Well, it is more expensive. That’s inevitable. But something else I found tricky was managing customers’ mindsets on recycled materials – that it’s not reused, or second-hand. When I tell people that my swimwear is made from recycled materials, they kind of frown at me and look a bit doubtful. But once I explain to them that it’s the raw material that is purified and it’s actually brand new, they are okay with it. It feels good to be able to educate consumers about these things.

That’s great! It is so important for businesses like yours to get the word out on how we can make more sustainable choices as consumers. Did you start off being passionate about sustainability, before incorporating this into your business? Or are you more sustainable in your personal life now, as a result of your work? Which came first?

It’s hard to say which came first. I didn’t fully embrace it initially. But it’s one of those things that the more you’re exposed to it, you get more information, you speak to people, and you become more interested in it. In my personal life, it’s just making small swaps in reducing waste, such as carrying a reusable bag, not using straws (I don’t even buy those bamboo or metal straws) and bringing my own containers. I make it a point to think twice before buying things, and that’s probably why I find it so difficult to buy shoes! It must be perfect, because I don’t want to end up having to throw or give it away if I don’t like it.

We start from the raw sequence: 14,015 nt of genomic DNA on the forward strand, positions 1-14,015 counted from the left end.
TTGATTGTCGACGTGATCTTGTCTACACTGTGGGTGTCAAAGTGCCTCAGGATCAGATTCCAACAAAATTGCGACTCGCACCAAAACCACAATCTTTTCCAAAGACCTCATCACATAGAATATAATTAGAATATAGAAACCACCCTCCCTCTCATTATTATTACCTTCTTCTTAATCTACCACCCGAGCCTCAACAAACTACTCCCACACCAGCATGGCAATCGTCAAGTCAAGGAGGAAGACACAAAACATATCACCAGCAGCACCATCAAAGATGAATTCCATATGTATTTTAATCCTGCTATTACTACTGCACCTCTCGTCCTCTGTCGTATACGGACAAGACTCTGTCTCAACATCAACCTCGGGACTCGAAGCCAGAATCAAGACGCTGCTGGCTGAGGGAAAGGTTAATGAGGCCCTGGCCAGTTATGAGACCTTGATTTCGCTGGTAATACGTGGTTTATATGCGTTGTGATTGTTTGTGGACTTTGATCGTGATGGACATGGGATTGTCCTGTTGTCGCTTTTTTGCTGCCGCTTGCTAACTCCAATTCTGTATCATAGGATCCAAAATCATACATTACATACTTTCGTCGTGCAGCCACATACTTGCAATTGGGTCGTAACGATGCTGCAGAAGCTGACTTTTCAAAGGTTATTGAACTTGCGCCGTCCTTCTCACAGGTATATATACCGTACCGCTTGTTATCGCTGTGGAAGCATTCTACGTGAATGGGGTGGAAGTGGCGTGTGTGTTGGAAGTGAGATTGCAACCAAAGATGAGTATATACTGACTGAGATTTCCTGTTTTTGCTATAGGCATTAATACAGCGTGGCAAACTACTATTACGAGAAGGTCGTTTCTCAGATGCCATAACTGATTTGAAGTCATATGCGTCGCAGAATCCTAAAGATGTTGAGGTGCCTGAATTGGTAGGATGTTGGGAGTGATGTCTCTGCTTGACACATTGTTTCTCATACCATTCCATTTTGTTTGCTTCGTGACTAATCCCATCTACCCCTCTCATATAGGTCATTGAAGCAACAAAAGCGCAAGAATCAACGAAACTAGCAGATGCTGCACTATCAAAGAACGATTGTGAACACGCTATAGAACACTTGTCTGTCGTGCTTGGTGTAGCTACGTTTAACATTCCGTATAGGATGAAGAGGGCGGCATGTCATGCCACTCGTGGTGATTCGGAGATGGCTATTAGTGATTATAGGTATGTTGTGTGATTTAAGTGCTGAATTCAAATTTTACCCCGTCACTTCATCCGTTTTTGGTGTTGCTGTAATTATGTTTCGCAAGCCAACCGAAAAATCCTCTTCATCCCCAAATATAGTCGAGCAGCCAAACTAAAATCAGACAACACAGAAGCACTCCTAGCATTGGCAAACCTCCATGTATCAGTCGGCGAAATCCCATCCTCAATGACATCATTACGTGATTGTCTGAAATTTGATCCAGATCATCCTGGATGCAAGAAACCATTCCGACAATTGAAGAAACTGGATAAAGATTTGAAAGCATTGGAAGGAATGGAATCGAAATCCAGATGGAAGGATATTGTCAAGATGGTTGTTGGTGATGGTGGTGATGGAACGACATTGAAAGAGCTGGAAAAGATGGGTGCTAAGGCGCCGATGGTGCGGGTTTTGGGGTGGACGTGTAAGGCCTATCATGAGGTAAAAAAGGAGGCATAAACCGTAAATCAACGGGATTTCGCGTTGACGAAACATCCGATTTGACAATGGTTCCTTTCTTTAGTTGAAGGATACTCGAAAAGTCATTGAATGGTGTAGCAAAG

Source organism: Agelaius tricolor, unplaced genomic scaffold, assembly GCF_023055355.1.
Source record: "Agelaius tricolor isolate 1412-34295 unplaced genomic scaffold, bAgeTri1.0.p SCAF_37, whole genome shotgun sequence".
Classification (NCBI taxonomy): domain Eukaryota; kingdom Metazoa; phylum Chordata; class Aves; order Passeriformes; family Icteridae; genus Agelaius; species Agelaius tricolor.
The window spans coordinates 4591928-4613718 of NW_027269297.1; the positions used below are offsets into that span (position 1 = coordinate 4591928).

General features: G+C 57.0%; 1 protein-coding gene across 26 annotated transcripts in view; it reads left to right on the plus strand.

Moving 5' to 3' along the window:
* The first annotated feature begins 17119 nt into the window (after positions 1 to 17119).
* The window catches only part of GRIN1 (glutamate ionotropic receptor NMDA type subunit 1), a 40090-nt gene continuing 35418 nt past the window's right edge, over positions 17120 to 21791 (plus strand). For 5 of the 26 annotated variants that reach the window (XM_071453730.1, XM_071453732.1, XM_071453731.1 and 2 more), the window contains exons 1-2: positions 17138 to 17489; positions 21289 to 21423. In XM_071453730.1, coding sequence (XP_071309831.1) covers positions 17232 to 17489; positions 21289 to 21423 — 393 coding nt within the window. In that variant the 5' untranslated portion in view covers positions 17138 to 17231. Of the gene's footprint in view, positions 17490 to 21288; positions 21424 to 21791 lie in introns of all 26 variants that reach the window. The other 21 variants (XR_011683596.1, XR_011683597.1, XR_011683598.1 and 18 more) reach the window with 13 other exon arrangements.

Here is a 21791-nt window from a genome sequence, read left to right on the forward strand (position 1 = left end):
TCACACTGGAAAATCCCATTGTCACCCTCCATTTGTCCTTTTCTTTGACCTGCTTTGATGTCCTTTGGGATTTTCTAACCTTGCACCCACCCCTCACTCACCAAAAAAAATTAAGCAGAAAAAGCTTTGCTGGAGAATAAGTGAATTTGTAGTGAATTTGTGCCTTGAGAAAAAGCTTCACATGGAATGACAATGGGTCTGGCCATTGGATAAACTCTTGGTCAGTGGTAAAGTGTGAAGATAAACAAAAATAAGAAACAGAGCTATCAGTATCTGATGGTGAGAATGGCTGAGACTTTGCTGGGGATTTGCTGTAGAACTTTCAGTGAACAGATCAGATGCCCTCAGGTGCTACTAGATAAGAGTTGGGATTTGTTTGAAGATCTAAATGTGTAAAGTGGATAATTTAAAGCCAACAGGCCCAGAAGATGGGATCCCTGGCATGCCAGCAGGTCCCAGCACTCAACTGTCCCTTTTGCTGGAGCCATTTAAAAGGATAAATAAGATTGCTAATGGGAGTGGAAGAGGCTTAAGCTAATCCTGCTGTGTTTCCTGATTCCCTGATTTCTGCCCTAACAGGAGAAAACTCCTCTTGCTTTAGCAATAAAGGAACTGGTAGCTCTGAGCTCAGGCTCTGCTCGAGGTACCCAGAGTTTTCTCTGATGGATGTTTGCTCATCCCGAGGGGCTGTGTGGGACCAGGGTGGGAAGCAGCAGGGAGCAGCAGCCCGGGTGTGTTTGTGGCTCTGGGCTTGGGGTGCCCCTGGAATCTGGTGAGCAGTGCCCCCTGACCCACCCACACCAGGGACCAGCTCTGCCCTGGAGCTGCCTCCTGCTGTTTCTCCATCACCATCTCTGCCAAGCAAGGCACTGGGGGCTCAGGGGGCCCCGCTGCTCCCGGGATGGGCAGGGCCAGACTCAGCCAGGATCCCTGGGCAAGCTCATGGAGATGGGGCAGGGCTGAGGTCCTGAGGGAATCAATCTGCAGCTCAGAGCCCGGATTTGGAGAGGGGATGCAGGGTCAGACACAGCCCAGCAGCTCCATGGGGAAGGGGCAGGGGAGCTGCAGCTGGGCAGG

Let’s go back to talk about your background. You mentioned that you were working in a corporate job before you took the plunge to start your own business, and you’re pretty much a one-woman show! How did the transition happen, and do you have any tips for other women who are looking to leave their job to pursue a passion?

There was certainly a lot of fear in deciding to leave my job and start a business. I’m not sure if I really did overcome the fear. But I would say that often the biggest thing that is stopping you is yourself. Get over that little voice inside your head, everyone has it. There is never a right time and there is never a sign to tell you do it right now. You have to get out of your own way and find a way to just start. That’s the hardest thing to do – starting.